Important characteristics of measurement instruments include their accuracy, how quickly they can obtain individual coordinates and their ability to measure small features in confined spaces. ‘Accuracy’ is still widely used as a descriptive term, but strictly speaking should not be used to quantify performance since it does not have an agreed definition. Instead, ‘uncertainty’ should be used to measure the accuracy of an instrument, since uncertainty can be fully quantified using internationally-agreed procedures. However, such methods are demanding and most scanning measurements are not able to meet them. This means that scanning measurements should generally not be used for critical dimensions.
Laser scanners are able to rapidly measure millions of coordinates on 3D objects using the principle of triangulation. Laser scanners have two main parts – a laser source and a camera. The simplest type of laser scanner is a laser point scanner in which the laser source projects a laser dot onto the part. The laser scanner is calibrated so that the direction of the laser is accurately known in terms of an azimuth (what direction to face) and elevation angle. The distance between the laser and the camera, and the orientation of the camera, are also accurately calibrated. The position of the red dot on the camera’s image plane can be converted into an azimuth and elevation angle of the dot relative to the camera. The scanner therefore knows the direction of the point on the component from two different locations and the coordinates can, therefore, be calculated.
As the laser point is moved over the object, different coordinates on the surface are measured. A laser point scanner gives four direction angles for each coordinate – two from the laser and two from the camera. This is more than is required, since only three dimensions are required to find a point in space. The laser can be passed through lenses so that a continuous line is projected on to the part. Now, for a single position of the laser, each coordinate along the line can be identified as an individual pixel on the camera’s image plane. Laser line scanners can, therefore, scan objects much more quickly.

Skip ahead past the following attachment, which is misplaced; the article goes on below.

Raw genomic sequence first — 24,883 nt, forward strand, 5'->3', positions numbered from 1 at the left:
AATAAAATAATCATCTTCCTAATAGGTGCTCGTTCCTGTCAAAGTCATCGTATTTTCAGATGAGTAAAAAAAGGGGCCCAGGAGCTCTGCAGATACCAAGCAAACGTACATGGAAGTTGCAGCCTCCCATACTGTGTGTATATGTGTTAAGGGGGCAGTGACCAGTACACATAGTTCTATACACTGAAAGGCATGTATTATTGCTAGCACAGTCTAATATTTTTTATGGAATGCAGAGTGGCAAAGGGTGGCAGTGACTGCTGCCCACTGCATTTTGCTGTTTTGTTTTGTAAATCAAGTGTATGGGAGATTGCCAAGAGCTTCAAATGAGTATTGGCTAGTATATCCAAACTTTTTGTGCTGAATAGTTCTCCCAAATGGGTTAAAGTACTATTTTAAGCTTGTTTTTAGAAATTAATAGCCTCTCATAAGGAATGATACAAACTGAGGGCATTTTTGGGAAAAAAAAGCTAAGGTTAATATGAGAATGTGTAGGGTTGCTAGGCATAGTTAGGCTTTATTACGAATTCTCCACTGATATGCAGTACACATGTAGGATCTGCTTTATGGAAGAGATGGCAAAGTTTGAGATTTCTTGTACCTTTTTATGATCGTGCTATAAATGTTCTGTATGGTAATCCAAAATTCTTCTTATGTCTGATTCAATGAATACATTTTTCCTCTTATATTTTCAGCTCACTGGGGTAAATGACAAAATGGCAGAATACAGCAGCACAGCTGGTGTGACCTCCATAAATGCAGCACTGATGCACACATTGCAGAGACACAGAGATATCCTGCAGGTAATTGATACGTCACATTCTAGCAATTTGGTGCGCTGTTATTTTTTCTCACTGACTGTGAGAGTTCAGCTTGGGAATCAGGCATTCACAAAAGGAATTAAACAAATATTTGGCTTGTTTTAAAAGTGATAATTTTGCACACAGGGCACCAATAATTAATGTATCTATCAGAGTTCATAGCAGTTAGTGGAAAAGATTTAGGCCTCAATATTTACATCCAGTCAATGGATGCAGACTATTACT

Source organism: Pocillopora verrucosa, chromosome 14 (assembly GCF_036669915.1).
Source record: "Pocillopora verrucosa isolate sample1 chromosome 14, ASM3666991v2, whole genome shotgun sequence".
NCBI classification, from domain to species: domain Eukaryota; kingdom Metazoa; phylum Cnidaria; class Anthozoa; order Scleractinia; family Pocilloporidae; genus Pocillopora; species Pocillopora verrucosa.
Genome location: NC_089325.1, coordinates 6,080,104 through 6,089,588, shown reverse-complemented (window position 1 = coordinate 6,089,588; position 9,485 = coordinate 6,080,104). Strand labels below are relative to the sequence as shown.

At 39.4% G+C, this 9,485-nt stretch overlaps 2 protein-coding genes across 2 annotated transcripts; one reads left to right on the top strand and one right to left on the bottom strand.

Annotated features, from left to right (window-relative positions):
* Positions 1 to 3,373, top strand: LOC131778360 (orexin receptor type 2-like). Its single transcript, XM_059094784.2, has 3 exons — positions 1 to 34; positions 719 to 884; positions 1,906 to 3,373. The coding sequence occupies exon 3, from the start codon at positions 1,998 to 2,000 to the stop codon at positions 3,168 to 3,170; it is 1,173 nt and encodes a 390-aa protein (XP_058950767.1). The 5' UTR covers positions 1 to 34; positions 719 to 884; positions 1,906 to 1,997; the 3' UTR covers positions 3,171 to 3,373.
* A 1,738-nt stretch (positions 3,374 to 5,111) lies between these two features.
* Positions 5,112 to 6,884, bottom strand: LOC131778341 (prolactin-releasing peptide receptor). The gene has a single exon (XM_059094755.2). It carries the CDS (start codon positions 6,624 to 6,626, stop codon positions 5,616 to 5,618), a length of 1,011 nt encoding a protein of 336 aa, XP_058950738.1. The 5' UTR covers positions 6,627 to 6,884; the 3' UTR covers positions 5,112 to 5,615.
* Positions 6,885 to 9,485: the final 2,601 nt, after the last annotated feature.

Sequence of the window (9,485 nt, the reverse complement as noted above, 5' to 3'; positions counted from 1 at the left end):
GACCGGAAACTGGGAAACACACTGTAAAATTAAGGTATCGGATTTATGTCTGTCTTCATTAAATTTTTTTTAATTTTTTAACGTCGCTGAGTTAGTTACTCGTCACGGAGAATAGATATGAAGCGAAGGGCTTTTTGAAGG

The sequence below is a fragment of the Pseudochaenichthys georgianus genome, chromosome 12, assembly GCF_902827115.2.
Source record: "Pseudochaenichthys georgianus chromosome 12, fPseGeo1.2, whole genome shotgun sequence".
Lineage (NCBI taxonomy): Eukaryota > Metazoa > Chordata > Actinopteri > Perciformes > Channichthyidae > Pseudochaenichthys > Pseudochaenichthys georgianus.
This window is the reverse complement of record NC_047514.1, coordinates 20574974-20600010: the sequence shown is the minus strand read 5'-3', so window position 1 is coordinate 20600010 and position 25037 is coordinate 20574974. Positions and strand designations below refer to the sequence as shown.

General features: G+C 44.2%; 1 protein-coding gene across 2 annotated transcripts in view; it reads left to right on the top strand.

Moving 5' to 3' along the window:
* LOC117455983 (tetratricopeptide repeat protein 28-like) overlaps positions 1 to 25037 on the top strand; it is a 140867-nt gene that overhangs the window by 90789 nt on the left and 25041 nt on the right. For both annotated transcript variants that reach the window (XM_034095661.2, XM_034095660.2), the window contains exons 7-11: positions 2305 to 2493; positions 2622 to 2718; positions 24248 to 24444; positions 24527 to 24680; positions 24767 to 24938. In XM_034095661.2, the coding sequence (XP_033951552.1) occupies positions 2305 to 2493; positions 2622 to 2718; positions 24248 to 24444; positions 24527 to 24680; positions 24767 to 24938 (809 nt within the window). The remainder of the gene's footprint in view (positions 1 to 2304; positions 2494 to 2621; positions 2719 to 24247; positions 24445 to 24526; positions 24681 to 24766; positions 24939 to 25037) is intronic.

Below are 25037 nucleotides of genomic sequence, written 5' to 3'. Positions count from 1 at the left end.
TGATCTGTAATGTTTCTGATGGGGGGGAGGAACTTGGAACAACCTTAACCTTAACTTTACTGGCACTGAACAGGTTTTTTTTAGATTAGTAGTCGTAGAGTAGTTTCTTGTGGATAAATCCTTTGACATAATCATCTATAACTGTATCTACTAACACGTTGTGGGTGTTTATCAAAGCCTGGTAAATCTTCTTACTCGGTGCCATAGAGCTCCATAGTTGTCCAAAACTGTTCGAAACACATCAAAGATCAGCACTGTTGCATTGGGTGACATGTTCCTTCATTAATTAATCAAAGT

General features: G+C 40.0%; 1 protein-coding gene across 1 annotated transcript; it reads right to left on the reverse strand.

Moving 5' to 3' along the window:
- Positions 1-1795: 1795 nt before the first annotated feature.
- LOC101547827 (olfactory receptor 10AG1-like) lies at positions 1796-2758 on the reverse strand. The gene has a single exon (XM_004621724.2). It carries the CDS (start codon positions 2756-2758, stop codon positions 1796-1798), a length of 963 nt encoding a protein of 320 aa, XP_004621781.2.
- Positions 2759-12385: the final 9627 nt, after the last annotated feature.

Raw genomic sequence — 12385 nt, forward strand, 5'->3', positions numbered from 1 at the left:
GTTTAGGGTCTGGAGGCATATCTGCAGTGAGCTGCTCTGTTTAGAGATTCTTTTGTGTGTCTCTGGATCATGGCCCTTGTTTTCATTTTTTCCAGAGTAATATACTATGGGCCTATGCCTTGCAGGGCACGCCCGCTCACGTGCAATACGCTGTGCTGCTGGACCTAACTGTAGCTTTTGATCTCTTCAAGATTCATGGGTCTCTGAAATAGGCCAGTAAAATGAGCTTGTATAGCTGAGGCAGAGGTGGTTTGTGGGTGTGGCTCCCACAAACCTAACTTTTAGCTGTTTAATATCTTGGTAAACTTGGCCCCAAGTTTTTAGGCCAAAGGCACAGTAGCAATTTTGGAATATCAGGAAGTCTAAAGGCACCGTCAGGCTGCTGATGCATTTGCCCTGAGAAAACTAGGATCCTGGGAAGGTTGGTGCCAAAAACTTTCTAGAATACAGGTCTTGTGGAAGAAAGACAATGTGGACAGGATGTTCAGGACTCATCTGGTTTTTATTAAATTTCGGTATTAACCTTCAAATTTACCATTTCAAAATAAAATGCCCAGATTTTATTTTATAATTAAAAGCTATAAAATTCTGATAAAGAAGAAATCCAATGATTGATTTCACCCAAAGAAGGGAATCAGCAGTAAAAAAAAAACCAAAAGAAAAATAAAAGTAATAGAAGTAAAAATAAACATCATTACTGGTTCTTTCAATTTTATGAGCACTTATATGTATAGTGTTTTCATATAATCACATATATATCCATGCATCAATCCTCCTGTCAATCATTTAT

Structured light scanners are similar to laser scanners, but rather than project a line of laser light, they project a pattern of white or blue light. The pattern may appear as gradually shaded bands or a grid. Structured light scanners can provide improved accuracy compared to laser scanners, especially when scanning objects with challenging optical properties, such as polished metal.
CMM’s are machines that physically move a probe around a part. They have encoders within their joints so that the position of the probe is always accurately known. CMMs have some advantages over optical instruments. They allow automated measurement of points on parts from multiple directions and at relatively low uncertainties. This makes them very useful for carrying out defined inspection sequences. Programming a CMM for a reverse engineering job can, however, be time-consuming.
When reverse-engineering a mechanical product, special software is normally required to convert the measurement data into a useable CAD file. Scans produce huge point-cloud data-sets, containing millions of individual points measured on the surfaces of the part. The first job of the software is to align multiple point-clouds obtained from different measurement datums (information) into a single coordinate system. Often optical issues such as reflections will mean there are holes or spikes in the combined point cloud data. The software is used to clean the point-cloud data, filling holes and removing any spikes that don’t relate to real geometry. These smoothing and repair operations result in a ‘watertight’ polygon mesh. Feature recognition may then be carried out to identify geometrical elements such as flat surfaces and cylindrical holes.
Reverse engineering has a wide range of uses. Many of these are entirely legitimate, such as documenting legacy parts or checking for patent infringement. Non-contact scanning can rapidly provide 3D models of complex parts while CMMs provide highly-accurate measurements.